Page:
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Maximilian Sternberg, University of Cambridge
In Cistercian Architecture and Medieval Society Max Sternberg offers an account of the social functions of the built environment in medieval monasticism, focusing in particular on the white order of the Languedoc in the 13th century.
Liv Helene Willumsen, University of Tromsø
Drawing on wide range of legal documents from the seventeenth-century, this book contains quantitative and qualitative analyses of witchcraft trials in Scotland and Finnmark, Norway. Attention is drawn towards the voices of the accused persons, the witnesses, and the law.
Louise Hill Curth, University of Winchester
'A plaine and easie waie to remedie a horse': equine medicine in early modern England is Louise Hill Curth's groundbreaking new book on the health and illness of what were historically the most important domesticated, working animals.
Edited by Jim Bennett, Science Museum, London and Sofia Talas, University of Paduan
Cabinets of Experimental Philosophy in Eighteenth-Century Europe explains how collections of instruments for demonstrating the principles of Newtonian science were offered successfully to a broad public audience and formed the basis of an intellectual, educational and cultural movement that ...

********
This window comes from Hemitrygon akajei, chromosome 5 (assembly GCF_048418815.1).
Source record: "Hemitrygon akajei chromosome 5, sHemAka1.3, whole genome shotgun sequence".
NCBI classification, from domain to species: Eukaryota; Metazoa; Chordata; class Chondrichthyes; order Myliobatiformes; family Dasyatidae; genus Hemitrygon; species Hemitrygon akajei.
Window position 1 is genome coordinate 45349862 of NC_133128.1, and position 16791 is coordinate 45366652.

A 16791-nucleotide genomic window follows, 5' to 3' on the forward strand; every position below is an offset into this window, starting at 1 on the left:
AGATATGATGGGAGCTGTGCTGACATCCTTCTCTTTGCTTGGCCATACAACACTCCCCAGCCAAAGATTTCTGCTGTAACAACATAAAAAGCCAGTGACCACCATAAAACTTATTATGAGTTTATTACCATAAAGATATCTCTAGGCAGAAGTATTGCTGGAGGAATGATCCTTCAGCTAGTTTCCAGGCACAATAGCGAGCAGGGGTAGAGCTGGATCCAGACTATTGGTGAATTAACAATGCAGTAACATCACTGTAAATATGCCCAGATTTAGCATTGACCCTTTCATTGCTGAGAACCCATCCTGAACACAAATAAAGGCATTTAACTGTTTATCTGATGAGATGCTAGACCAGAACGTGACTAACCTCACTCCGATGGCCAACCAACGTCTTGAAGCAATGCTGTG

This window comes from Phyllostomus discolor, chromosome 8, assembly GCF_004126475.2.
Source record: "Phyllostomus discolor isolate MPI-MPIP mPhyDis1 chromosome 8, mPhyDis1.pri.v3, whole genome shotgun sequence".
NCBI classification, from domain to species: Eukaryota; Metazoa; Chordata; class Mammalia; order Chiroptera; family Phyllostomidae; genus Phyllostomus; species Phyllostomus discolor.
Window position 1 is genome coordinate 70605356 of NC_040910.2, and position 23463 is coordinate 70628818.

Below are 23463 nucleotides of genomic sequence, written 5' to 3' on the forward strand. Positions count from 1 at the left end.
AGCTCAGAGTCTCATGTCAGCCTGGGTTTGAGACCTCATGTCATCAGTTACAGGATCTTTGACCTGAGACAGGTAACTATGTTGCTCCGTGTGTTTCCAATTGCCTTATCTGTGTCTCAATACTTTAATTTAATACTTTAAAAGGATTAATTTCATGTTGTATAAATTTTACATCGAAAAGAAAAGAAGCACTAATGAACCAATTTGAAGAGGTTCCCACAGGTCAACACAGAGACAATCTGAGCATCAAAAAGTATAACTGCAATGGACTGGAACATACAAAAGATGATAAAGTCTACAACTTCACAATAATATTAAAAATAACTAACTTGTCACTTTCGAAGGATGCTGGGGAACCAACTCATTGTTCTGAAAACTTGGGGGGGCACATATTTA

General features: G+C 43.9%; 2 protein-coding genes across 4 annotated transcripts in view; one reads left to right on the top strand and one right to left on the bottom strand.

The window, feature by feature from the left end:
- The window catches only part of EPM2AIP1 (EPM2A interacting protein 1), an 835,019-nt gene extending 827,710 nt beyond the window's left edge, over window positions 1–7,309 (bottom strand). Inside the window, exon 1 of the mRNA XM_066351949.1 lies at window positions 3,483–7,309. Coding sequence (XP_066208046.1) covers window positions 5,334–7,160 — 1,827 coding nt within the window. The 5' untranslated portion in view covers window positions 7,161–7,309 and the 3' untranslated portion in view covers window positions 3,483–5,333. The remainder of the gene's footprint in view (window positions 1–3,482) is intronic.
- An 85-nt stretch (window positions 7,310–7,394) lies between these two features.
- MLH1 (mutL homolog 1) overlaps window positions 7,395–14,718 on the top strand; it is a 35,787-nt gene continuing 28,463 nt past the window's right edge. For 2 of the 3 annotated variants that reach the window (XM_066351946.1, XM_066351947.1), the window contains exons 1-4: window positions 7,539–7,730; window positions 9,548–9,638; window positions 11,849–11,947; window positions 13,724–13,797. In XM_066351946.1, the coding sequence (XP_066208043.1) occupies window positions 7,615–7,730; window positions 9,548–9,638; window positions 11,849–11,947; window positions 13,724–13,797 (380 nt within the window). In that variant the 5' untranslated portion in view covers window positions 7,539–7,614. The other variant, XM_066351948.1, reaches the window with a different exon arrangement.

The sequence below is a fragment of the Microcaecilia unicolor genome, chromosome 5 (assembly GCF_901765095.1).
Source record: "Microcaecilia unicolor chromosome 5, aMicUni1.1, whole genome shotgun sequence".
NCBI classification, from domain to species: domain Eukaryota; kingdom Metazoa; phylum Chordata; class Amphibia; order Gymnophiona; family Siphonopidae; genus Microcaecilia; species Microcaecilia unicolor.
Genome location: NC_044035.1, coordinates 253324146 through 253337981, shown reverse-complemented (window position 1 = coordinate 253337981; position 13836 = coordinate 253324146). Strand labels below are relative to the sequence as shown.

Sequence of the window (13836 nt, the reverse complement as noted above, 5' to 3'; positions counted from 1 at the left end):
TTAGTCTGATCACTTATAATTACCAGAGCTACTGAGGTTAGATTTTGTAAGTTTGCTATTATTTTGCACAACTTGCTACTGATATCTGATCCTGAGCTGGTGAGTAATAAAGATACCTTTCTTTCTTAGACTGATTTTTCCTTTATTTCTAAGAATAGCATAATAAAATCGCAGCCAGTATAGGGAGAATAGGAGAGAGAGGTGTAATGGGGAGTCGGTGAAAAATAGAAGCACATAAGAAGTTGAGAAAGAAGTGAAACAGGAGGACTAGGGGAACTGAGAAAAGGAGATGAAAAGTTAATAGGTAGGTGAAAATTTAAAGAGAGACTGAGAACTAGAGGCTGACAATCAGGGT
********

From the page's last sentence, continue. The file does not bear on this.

Patrick J. Boner, Johns Hopkins University
Spanning the course of his career, this book brings new light to Kepler’s vitalistic views and their central place in his world picture. It challenges our view of Kepler as a nascent mechanical philosopher who fell back on an older form of physics.
Tobias Krüger, Staatsarchiv Solothurn
In Discovering the Ice Ages Tobias Krüger explores the discovery of the Ice Ages over the course of the 19th century, how the idea was received, and what further research it stimulated for the first time from an international perspective.
Edited by Bernard Lightman, York University, Gordon McOuat, University of King's College, and Larry Stewart, University of Saskatchwan
In The Circulation of Knowledge Between Britain, India and China, twelve scholars examine how knowledge, things and people moved within, and between, the East and the West from the early modern period to the twentieth century.
Edited by Patrick J. Geary, Institute for Advanced Study, Princeton, and Gábor Klaniczay, Central European University, Budapest
Manufacturing Middle Ages explores the entangled history of European national discourses grounded in medievalist and archaic traditions and developed by the emerging disciplines of humanities across the long nineteenth century.
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